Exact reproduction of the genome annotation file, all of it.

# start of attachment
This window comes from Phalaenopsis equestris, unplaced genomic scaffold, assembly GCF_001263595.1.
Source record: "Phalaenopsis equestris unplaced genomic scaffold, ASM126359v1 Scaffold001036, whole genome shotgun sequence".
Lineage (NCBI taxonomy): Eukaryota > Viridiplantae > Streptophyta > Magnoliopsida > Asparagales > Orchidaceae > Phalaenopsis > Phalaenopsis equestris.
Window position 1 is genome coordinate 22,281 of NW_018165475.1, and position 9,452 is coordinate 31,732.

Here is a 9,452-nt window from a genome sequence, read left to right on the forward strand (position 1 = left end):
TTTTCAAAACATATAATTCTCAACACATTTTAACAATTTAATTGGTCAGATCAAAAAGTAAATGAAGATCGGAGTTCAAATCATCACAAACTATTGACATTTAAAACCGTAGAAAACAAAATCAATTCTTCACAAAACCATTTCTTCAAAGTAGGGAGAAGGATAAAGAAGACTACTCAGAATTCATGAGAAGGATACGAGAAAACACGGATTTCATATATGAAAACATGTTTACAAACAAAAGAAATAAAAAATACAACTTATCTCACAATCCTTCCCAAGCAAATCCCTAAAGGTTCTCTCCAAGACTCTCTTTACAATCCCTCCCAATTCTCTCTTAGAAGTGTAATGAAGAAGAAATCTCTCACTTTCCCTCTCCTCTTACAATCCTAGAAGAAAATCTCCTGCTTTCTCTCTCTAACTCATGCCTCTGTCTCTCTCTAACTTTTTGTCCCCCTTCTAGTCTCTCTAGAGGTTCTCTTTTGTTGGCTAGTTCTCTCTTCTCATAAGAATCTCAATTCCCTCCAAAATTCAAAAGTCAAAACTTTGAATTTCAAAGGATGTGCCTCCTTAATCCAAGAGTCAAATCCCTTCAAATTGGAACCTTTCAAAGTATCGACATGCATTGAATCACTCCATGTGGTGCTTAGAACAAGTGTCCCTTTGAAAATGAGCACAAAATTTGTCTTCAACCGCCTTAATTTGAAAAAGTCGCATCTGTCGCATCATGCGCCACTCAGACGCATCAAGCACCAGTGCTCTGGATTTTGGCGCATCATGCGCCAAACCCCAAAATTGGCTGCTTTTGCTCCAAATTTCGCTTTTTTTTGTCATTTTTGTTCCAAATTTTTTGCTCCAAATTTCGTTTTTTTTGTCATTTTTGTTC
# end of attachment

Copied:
This window comes from Phalaenopsis equestris, unplaced genomic scaffold, assembly GCF_001263595.1.
Source record: "Phalaenopsis equestris unplaced genomic scaffold, ASM126359v1 Scaffold001036, whole genome shotgun sequence".
Lineage (NCBI taxonomy): Eukaryota > Viridiplantae > Streptophyta > Magnoliopsida > Asparagales > Orchidaceae > Phalaenopsis > Phalaenopsis equestris.
Window position 1 is genome coordinate 22,281 of NW_018165475.1, and position 9,452 is coordinate 31,732.

Here is a 9,452-nt window from a genome sequence, read left to right on the forward strand (position 1 = left end):
TTTTCAAAACATATAATTCTCAACACATTTTAACAATTTAATTGGTCAGATCAAAAAGTAAATGAAGATCGGAGTTCAAATCATCACAAACTATTGACATTTAAAACCGTAGAAAACAAAATCAATTCTTCACAAAACCATTTCTTCAAAGTAGGGAGAAGGATAAAGAAGACTACTCAGAATTCATGAGAAGGATACGAGAAAACACGGATTTCATATATGAAAACATGTTTACAAACAAAAGAAATAAAAAATACAACTTATCTCACAATCCTTCCCAAGCAAATCCCTAAAGGTTCTCTCCAAGACTCTCTTTACAATCCCTCCCAATTCTCTCTTAGAAGTGTAATGAAGAAGAAATCTCTCACTTTCCCTCTCCTCTTACAATCCTAGAAGAAAATCTCCTGCTTTCTCTCTCTAACTCATGCCTCTGTCTCTCTCTAACTTTTTGTCCCCCTTCTAGTCTCTCTAGAGGTTCTCTTTTGTTGGCTAGTTCTCTCTTCTCATAAGAATCTCAATTCCCTCCAAAATTCAAAAGTCAAAACTTTGAATTTCAAAGGATGTGCCTCCTTAATCCAAGAGTCAAATCCCTTCAAATTGGAACCTTTCAAAGTATCGACATGCATTGAATCACTCCATGTGGTGCTTAGAACAAGTGTCCCTTTGAAAATGAGCACAAAATTTGTCTTCAACCGCCTTAATTTGAAAAAGTCGCATCTGTCGCATCATGCGCCACTCAGACGCATCAAGCACCAGTGCTCTGGATTTTGGCGCATCATGCGCCAAACCCCAAAATTGGCTGCTTTTGCTCCAAATTTCGCTTTTTTTTGTCATTTTTGTTCCAAATTTTTTGCTCCAAATTTCGTTTTTTTTGTCATTTTTGTTC